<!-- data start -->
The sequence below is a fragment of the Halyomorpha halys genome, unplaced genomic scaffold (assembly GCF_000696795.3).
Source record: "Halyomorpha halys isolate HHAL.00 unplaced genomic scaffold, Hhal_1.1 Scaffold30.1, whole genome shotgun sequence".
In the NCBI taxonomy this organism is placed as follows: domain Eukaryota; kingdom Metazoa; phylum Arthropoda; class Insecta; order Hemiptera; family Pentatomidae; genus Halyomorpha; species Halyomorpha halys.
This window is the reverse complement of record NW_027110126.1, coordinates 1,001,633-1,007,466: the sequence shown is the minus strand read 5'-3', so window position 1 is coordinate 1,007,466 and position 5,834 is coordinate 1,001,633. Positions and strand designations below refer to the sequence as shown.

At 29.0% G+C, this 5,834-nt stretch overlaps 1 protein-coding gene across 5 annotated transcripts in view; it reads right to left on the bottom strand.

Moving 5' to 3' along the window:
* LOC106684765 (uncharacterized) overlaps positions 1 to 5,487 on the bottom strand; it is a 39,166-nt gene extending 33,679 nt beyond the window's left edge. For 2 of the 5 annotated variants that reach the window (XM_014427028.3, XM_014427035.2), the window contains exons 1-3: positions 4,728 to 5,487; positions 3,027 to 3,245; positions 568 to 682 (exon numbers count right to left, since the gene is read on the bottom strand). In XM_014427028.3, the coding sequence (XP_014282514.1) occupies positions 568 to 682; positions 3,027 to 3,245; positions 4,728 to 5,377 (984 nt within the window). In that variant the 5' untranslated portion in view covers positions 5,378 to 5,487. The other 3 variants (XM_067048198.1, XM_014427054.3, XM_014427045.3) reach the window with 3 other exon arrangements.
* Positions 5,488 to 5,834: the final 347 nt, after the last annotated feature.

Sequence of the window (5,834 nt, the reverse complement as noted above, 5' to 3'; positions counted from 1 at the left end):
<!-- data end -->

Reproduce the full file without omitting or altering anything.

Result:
The sequence below is a fragment of the Halyomorpha halys genome, unplaced genomic scaffold (assembly GCF_000696795.3).
Source record: "Halyomorpha halys isolate HHAL.00 unplaced genomic scaffold, Hhal_1.1 Scaffold30.1, whole genome shotgun sequence".
In the NCBI taxonomy this organism is placed as follows: domain Eukaryota; kingdom Metazoa; phylum Arthropoda; class Insecta; order Hemiptera; family Pentatomidae; genus Halyomorpha; species Halyomorpha halys.
This window is the reverse complement of record NW_027110126.1, coordinates 1,001,633-1,007,466: the sequence shown is the minus strand read 5'-3', so window position 1 is coordinate 1,007,466 and position 5,834 is coordinate 1,001,633. Positions and strand designations below refer to the sequence as shown.

At 29.0% G+C, this 5,834-nt stretch overlaps 1 protein-coding gene across 5 annotated transcripts in view; it reads right to left on the bottom strand.

Moving 5' to 3' along the window:
* LOC106684765 (uncharacterized) overlaps positions 1 to 5,487 on the bottom strand; it is a 39,166-nt gene extending 33,679 nt beyond the window's left edge. For 2 of the 5 annotated variants that reach the window (XM_014427028.3, XM_014427035.2), the window contains exons 1-3: positions 4,728 to 5,487; positions 3,027 to 3,245; positions 568 to 682 (exon numbers count right to left, since the gene is read on the bottom strand). In XM_014427028.3, the coding sequence (XP_014282514.1) occupies positions 568 to 682; positions 3,027 to 3,245; positions 4,728 to 5,377 (984 nt within the window). In that variant the 5' untranslated portion in view covers positions 5,378 to 5,487. The other 3 variants (XM_067048198.1, XM_014427054.3, XM_014427045.3) reach the window with 3 other exon arrangements.
* Positions 5,488 to 5,834: the final 347 nt, after the last annotated feature.

Sequence of the window (5,834 nt, the reverse complement as noted above, 5' to 3'; positions counted from 1 at the left end):